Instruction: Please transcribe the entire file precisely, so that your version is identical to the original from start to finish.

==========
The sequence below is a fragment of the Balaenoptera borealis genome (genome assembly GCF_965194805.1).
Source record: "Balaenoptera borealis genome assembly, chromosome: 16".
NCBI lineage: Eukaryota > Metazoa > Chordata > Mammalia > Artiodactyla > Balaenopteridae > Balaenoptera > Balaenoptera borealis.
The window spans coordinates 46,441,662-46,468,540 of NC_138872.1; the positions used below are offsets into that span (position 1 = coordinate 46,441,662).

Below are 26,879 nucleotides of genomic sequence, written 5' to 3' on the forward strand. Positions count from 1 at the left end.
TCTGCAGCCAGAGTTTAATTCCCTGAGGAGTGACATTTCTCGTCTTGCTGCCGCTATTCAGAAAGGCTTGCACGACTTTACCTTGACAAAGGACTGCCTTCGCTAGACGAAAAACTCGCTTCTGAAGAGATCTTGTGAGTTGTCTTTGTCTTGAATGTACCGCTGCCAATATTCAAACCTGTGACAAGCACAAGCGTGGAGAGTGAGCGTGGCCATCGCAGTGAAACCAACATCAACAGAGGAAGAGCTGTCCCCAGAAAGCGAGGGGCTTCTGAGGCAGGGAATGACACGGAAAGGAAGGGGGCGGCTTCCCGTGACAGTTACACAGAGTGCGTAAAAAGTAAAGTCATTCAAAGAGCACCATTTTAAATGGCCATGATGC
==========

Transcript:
The sequence below is a fragment of the Balaenoptera borealis genome (genome assembly GCF_965194805.1).
Source record: "Balaenoptera borealis genome assembly, chromosome: 16".
NCBI lineage: Eukaryota > Metazoa > Chordata > Mammalia > Artiodactyla > Balaenopteridae > Balaenoptera > Balaenoptera borealis.
The window spans coordinates 46,441,662-46,468,540 of NC_138872.1; the positions used below are offsets into that span (position 1 = coordinate 46,441,662).

Below are 26,879 nucleotides of genomic sequence, written 5' to 3' on the forward strand. Positions count from 1 at the left end.
TCTGCAGCCAGAGTTTAATTCCCTGAGGAGTGACATTTCTCGTCTTGCTGCCGCTATTCAGAAAGGCTTGCACGACTTTACCTTGACAAAGGACTGCCTTCGCTAGACGAAAAACTCGCTTCTGAAGAGATCTTGTGAGTTGTCTTTGTCTTGAATGTACCGCTGCCAATATTCAAACCTGTGACAAGCACAAGCGTGGAGAGTGAGCGTGGCCATCGCAGTGAAACCAACATCAACAGAGGAAGAGCTGTCCCCAGAAAGCGAGGGGCTTCTGAGGCAGGGAATGACACGGAAAGGAAGGGGGCGGCTTCCCGTGACAGTTACACAGAGTGCGTAAAAAGTAAAGTCATTCAAAGAGCACCATTTTAAATGGCCATGATGC